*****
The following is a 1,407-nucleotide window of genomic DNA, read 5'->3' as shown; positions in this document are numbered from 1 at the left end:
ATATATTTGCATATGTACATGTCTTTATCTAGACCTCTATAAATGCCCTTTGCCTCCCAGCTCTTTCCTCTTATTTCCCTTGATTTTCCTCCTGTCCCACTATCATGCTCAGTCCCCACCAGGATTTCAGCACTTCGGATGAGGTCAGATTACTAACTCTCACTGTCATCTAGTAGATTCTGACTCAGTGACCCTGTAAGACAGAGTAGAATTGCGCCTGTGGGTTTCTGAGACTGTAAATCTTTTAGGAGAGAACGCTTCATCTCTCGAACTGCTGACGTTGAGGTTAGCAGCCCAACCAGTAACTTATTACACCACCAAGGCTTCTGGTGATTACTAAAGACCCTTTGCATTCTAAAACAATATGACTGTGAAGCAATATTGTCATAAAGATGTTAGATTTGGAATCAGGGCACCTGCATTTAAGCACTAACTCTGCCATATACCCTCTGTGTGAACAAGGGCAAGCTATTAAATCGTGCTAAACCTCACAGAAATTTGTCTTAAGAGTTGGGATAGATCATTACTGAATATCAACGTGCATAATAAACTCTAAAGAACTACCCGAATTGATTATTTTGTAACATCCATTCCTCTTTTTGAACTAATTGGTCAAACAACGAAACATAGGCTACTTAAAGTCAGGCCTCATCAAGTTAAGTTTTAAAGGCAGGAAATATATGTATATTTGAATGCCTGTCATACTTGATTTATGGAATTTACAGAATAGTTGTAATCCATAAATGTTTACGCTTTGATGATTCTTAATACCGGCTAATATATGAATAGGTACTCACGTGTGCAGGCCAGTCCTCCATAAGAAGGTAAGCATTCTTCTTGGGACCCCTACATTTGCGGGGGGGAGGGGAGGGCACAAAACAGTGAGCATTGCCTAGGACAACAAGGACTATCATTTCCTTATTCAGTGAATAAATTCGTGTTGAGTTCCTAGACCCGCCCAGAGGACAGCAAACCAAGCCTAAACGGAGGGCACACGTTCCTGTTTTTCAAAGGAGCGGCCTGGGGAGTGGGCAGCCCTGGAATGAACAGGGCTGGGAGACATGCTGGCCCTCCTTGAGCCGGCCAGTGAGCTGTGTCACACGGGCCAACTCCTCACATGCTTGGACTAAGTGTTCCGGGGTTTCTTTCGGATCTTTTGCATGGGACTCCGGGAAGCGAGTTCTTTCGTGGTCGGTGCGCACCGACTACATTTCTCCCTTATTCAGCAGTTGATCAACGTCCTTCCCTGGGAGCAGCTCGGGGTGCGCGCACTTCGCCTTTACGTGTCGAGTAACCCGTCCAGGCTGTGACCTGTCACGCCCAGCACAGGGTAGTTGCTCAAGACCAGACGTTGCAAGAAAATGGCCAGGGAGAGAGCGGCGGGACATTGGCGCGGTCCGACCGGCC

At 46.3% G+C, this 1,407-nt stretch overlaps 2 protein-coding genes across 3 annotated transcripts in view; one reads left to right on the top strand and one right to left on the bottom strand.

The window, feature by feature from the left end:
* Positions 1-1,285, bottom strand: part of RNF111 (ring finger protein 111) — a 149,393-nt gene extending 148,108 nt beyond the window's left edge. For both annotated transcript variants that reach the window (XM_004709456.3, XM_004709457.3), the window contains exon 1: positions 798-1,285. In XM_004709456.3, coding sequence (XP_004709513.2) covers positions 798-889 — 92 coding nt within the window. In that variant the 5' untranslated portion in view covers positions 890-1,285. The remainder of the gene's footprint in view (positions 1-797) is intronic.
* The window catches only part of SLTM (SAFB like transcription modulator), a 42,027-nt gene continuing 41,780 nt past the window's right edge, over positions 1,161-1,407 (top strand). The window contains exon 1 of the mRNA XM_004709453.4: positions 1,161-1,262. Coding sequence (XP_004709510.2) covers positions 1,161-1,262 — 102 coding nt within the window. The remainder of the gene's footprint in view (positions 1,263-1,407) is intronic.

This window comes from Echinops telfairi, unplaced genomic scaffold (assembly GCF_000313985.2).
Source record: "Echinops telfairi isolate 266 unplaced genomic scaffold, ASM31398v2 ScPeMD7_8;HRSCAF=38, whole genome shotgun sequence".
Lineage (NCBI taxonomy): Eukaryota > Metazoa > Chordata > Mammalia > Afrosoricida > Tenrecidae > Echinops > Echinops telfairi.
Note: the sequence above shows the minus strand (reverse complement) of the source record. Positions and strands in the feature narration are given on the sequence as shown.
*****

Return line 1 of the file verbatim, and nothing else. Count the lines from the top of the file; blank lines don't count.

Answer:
The following is a 1,407-nucleotide window of genomic DNA, read 5'->3' as shown; positions in this document are numbered from 1 at the left end: